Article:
Southern Coin Silver

Southern Coin Silver
Browse the Southern Coin Silver Catalogue

American silver made in the southern states is fairly rare in relation to silver made in the North. The South was more agrarian and did not possess the industrial capacity of the northern states and this proved a major factor in the outcome of the Civil War. Another reason for the scarcity of Southern coin silver is that during the Civil War much was melted down for the cause or later carried off by the Union troops as booty.

Much of the silver used and sold in the South was actually made in New York, Philadelphia and other northern silver centers and later retailed by southern silversmiths and jewelers. The Woodlawn Vase—later known as the “Preakness Trophy” (a replica of which is given to the owner of the Thoroughbred winner of the Preakness Stakes)—was made by Tiffany’s of New York in 1860.  This was presented by Mr. Robert A. Alexander of the world famous  Woodburn Farm near Lexington, Kentucky to the Woodlawn Association of Louisville Kentucky. During the Civil War it was buried to protect it from being melted down. In 1983 it was valued at over 1 million dollars and is America’s most valuable sporting trophy!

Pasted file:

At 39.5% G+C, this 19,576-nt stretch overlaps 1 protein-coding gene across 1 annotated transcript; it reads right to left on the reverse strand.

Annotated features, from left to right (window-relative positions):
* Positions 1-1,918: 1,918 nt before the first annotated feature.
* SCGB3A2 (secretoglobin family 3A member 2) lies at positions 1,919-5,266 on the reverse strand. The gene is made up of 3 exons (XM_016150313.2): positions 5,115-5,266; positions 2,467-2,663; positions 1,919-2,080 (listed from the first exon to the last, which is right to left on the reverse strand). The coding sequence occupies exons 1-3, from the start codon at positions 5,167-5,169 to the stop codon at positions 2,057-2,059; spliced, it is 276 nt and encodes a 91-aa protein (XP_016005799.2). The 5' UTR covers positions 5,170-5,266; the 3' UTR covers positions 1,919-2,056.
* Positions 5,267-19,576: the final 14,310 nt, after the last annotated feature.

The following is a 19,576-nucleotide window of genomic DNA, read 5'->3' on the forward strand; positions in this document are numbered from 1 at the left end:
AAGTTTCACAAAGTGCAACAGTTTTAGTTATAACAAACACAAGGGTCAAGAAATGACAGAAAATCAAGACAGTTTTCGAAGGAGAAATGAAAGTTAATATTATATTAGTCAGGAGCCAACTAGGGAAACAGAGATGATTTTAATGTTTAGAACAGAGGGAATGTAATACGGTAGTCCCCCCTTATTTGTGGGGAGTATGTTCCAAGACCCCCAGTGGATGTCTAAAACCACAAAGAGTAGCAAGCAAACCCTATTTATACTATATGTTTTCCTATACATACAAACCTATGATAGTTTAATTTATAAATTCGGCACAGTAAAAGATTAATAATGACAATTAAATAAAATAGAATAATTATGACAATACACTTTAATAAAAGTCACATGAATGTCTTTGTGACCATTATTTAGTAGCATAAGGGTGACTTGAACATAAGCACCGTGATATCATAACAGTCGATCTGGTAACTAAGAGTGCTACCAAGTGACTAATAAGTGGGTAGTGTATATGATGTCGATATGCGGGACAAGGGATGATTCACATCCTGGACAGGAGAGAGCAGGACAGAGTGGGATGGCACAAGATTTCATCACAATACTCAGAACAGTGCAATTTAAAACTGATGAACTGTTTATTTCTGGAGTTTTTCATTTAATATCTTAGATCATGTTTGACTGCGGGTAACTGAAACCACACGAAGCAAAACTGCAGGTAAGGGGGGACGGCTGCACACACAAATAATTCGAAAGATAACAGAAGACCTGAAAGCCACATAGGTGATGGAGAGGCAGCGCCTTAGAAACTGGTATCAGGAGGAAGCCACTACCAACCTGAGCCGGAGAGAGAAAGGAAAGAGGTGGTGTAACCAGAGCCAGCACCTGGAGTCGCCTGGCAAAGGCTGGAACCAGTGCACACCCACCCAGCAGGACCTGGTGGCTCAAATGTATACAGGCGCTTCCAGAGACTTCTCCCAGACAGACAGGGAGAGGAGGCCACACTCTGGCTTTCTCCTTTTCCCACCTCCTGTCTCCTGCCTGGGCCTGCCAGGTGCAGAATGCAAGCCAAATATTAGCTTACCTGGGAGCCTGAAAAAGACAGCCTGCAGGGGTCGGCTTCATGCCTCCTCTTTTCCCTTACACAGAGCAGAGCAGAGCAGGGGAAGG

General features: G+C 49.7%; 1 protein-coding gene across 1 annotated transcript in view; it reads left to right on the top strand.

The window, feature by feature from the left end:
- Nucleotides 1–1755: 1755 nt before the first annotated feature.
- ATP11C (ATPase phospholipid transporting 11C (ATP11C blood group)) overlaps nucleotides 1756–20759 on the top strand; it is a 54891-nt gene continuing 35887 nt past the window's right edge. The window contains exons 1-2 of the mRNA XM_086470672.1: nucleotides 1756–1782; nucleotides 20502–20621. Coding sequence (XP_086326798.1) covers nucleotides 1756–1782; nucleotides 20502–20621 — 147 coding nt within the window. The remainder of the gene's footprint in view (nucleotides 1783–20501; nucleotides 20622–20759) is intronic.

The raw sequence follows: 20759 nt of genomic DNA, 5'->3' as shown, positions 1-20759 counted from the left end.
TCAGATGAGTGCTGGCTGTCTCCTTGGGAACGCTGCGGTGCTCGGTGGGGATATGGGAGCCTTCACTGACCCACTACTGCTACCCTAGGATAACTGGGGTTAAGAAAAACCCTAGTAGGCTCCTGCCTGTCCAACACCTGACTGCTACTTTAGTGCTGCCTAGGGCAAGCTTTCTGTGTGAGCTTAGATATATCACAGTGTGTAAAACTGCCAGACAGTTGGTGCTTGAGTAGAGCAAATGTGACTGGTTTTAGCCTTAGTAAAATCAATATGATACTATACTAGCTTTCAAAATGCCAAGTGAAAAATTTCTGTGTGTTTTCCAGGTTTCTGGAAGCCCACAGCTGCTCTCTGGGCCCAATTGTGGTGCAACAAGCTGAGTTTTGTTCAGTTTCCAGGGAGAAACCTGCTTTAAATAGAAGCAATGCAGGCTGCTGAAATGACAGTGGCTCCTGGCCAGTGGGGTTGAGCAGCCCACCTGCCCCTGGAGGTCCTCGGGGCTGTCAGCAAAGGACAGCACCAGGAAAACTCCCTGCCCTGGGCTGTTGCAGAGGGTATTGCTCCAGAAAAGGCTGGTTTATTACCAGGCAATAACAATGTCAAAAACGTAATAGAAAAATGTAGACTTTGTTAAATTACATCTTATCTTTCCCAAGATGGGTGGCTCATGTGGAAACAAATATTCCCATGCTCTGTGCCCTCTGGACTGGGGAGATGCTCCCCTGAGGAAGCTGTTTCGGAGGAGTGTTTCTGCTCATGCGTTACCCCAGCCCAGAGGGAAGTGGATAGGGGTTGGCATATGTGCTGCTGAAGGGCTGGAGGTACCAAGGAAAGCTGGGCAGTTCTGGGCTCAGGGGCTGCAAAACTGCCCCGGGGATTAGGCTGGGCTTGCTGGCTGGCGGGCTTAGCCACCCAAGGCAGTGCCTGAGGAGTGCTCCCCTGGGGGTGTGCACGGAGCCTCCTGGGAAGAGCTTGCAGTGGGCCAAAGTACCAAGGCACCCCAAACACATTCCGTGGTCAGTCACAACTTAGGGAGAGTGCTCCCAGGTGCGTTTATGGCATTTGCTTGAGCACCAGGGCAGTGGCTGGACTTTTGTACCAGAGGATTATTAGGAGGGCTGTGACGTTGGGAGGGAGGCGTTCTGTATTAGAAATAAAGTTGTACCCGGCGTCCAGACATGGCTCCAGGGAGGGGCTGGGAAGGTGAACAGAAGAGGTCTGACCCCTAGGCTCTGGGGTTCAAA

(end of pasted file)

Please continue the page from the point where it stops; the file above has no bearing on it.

Coin silver actually made in the South is the most collectable. For those who have a historical link to their southern roots, silver is a way to express their love of beauty, heritage and a long but not forgotten lifestyle.

Is one Southern State more collectable or valuable then another?  Only time will tell. Texas silver may well be the rarest and most sought after today, but every state has their collectors, historians and exponents.